Be prepared has been a Scout slogan for more than a century but it’s advice that rookie pilots can sometimes overlook.
Veteran Rex training and check captain Lisa Westcott is the airline’s Saab 340 Flight Standards Manager and there are subjects she advises trainees to master before they even set foot in a cockpit.
There are some aspects that can only be taught in an aircraft or a classroom, but Westcott says there is plenty that can be self-taught.
‘For example, your radio calls can be perfect before you even set foot in a Saab,’ she says.
‘And that will make all your subsequent training so much easier because you don’t have to think about those things.
‘You unload your brain to concentrate on those things you need to learn.
‘If there are things that are second nature to you, they don’t take up the bandwidth you need to manage whatever you have on your plate at that moment.’
As Australia’s largest independent regional and domestic airline, Rex operates a fleet of 60 Saab 340 and 6 Boeing 737-800 NG aircraft to 62 destinations throughout all states in Australia. In addition to the airline Rex, the Rex Group comprises wholly owned subsidiaries Pel-Air Aviation (air freight, aeromedical and charter operator) and two Australian Airline Pilot Academy campuses in Wagga Wagga and Ballarat.
Westcott, who has been flying Saabs for 17 years and is currently based in Cairns, is a fan of the turboprop as a regional aircraft. The type was, she observes, well ahead of its time when it was released.
‘The Saab 340 is a very well-equipped aircraft for regional flying,’’ she says.
Flying to remote and regional communities with non-towered aerodromes has made Westcott a keen supporter of the adage ‘pre-planning prevents poor performance’.
‘Whatever you can do before you get into the situation is always better than chasing your tail and being reactive,’ she says. ‘Whatever you can anticipate, whatever you can prevent occurring, that is always the best way to go.’
Situational awareness and communication are also keys when flying into uncontrolled aerodromes with mixed traffic. Westcott says airline pilots need to be aware that their private counterparts often don’t appreciate the speed at which an aircraft such as a Saab is approaching.
This makes it important to have an appreciation of where private pilots are, what kind of aircraft they are operating and to communicate in terms they understand. ‘They’re possibly flying around in bumpy conditions as a single pilot, no auto-pilot and their hands full,’ she says.
‘If you want them to give you the information that you need, you need to make your information meaningful or it’s going to be useless. We reference everything with IFR distances and IFR waypoints. That’s fine a lot of the time but there are times when it’s not appropriate.’
One aspect of interacting with private aircraft Westcott finds challenging involves general aviation pilots listening to a call but failing to make further broadcasts after deciding the airliner is not a problem for them. ‘That can be an issue sometimes because they don’t really understand what we’re doing, how fast we’re approaching and where we’re going to end up,’ she says, noting that this can be a problem if the other aircraft fails to provide sufficient separation.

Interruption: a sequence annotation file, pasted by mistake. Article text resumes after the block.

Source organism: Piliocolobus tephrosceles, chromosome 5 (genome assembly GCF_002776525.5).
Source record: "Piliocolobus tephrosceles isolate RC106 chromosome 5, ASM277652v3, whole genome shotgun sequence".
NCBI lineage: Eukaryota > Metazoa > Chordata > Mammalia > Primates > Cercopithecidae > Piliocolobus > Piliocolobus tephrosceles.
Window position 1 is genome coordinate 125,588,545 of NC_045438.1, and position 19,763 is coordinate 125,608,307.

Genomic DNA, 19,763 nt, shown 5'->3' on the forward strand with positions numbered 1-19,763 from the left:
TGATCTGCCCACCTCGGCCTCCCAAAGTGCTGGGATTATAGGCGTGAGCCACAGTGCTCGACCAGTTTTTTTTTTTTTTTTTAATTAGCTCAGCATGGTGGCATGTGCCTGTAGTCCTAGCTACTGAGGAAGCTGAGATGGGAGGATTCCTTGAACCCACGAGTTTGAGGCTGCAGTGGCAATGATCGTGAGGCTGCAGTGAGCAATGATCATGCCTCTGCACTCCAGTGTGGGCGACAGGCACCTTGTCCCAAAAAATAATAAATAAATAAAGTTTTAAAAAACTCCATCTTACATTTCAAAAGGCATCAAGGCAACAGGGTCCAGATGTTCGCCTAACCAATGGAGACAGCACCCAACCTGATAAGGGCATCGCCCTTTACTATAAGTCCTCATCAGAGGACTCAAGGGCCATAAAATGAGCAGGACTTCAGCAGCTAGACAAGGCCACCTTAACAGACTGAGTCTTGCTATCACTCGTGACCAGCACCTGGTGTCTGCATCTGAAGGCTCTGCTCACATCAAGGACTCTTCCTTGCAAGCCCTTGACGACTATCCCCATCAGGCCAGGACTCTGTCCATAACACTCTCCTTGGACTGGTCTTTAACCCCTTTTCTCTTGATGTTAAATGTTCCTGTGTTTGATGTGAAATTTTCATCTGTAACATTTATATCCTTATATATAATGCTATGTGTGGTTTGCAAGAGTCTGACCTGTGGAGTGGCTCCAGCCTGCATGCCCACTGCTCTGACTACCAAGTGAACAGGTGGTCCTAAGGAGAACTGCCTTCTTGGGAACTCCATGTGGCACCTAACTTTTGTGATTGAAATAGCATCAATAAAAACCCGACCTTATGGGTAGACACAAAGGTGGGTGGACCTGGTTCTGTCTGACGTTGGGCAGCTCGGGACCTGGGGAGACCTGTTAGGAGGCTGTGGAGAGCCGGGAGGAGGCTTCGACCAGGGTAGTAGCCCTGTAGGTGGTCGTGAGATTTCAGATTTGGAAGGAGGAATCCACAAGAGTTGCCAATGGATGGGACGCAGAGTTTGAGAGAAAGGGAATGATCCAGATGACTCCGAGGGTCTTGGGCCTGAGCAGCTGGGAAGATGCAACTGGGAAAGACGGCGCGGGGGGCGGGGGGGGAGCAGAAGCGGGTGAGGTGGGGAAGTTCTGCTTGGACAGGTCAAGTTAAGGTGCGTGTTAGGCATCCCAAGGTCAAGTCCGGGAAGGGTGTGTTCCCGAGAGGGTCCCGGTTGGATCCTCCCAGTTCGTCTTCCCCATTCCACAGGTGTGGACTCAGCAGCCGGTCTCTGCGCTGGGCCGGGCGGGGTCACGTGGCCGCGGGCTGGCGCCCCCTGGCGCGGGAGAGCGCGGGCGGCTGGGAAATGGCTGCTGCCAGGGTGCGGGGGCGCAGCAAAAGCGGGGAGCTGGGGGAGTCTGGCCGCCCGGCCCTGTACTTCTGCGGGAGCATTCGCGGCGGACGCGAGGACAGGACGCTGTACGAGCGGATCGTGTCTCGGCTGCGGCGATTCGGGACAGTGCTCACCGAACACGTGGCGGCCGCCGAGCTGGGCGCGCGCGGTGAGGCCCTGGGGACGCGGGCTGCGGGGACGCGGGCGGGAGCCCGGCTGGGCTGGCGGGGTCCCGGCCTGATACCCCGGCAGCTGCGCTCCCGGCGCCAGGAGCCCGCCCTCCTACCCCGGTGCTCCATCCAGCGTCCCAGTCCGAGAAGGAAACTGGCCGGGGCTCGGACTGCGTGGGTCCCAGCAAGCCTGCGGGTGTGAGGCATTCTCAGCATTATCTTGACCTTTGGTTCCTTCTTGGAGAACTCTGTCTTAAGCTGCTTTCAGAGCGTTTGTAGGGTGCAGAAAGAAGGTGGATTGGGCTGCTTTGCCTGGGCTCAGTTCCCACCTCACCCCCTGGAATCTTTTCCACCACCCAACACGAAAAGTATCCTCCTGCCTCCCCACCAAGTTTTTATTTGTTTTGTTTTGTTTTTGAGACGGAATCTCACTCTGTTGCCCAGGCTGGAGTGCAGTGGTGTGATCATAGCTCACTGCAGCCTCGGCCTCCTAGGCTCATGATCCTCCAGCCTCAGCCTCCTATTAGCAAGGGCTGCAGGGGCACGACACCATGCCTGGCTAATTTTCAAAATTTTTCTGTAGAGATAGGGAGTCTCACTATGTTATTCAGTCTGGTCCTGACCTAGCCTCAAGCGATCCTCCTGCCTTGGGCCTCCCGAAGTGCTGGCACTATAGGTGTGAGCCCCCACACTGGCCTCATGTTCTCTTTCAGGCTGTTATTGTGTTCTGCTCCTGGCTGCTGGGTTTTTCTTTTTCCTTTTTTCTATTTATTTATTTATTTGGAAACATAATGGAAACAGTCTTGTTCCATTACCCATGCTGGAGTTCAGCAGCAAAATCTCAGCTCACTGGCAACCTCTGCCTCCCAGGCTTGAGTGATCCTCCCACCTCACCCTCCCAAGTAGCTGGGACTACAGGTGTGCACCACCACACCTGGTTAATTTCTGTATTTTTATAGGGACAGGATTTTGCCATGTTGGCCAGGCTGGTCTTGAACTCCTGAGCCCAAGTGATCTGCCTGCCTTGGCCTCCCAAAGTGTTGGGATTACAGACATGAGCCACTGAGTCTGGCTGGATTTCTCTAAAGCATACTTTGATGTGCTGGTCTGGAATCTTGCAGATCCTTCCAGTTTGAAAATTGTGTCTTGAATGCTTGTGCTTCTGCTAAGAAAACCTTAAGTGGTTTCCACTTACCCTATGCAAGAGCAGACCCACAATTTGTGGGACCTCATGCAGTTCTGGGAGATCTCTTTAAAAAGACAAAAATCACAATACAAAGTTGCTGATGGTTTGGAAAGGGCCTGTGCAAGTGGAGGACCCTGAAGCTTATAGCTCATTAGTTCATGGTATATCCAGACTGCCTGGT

Weather can be another bane of regional flying but the Rex flight standards manager says the Saabs are well equipped to handle it. This is reinforced by company procedures, she adds.
Avoiding the worst weather is still the best idea and Westcott looks at the bigger picture of where systems are moving across the region or state as well as what’s happening at airports.
‘It’s really important,’ she says. ‘In Queensland particularly, you get a lot of aerodromes that don’t have an AWIS or even an aerodrome forecast.
‘We’re operating into airports without forecasts and the weather of the general region is more important than ever. You need a really good appreciation of what’s going to happen.’
When it comes to what Westcott wished she had learnt as a younger pilot, she identifies a better understanding of what she didn’t know at the time.
‘You don’t realise until later in your career just how much you didn’t know at the beginning,’ she says. ‘I didn’t really have an appreciation of that. You can’t rely on someone to teach you everything. You have to realise what you don’t know and go and find that out.
‘I still do that every day. You learn every day and if you ever think you can stop learning, then you’re in trouble.’
CASA runs free AvSafety seminars throughout the year online and in locations around the country to allow industry to interact, discuss local issues and ask questions.
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“Great reading “ , something all single engine pilots should read
Regards john Hardaker
Getting good advice from those who have been there done that is invaluable. Perhaps the first real step is admitting that you do not know and being prepared to own up to that. No one else can put wisdom and knowledge into your thinking and make it available to you. Pre-planning means making yourself familiar with what might be needed rather than simply making a fixed plan and sticking to it. Building a mentally fixed plan of what will happen can result in floundering about when the plan does not evolve as defined – stress overload is a result and it is dangerous. So as the wise pilot rites above – unload what can be unloaded.
210kts IAS can mean a TAS somewhat higher so the airliner reporting 10 nms out will be in the circuit perhaps in less than three minutes and still doing over 2 nms/minute. Anticipating what is likely to be ahead is vital as Captain Wescott makes clear. in 43 years I mostly scared myself with my own ignorance and carelessness though lived to tell the tales. It was fun though so remember to enjoy the experience too.